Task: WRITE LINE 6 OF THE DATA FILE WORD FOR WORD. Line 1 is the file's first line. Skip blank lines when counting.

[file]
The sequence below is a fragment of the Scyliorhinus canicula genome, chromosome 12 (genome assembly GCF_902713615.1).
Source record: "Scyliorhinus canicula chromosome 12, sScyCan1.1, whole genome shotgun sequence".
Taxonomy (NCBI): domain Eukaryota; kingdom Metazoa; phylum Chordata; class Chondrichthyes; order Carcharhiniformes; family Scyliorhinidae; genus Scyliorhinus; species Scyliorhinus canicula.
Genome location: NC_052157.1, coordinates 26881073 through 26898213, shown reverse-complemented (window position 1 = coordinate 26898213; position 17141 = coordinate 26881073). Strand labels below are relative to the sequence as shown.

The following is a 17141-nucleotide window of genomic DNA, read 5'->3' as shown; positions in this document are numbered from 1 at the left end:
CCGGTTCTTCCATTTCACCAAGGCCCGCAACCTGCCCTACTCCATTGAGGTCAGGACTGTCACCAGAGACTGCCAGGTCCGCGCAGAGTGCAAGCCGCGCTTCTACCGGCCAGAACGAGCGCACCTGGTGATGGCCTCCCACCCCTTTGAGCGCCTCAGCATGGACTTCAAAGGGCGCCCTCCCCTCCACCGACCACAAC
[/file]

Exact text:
CCGGTTCTTCCATTTCACCAAGGCCCGCAACCTGCCCTACTCCATTGAGGTCAGGACTGTCACCAGAGACTGCCAGGTCCGCGCAGAGTGCAAGCCGCGCTTCTACCGGCCAGAACGAGCGCACCTGGTGATGGCCTCCCACCCCTTTGAGCGCCTCAGCATGGACTTCAAAGGGCGCCCTCCCCTCCACCGACCACAAC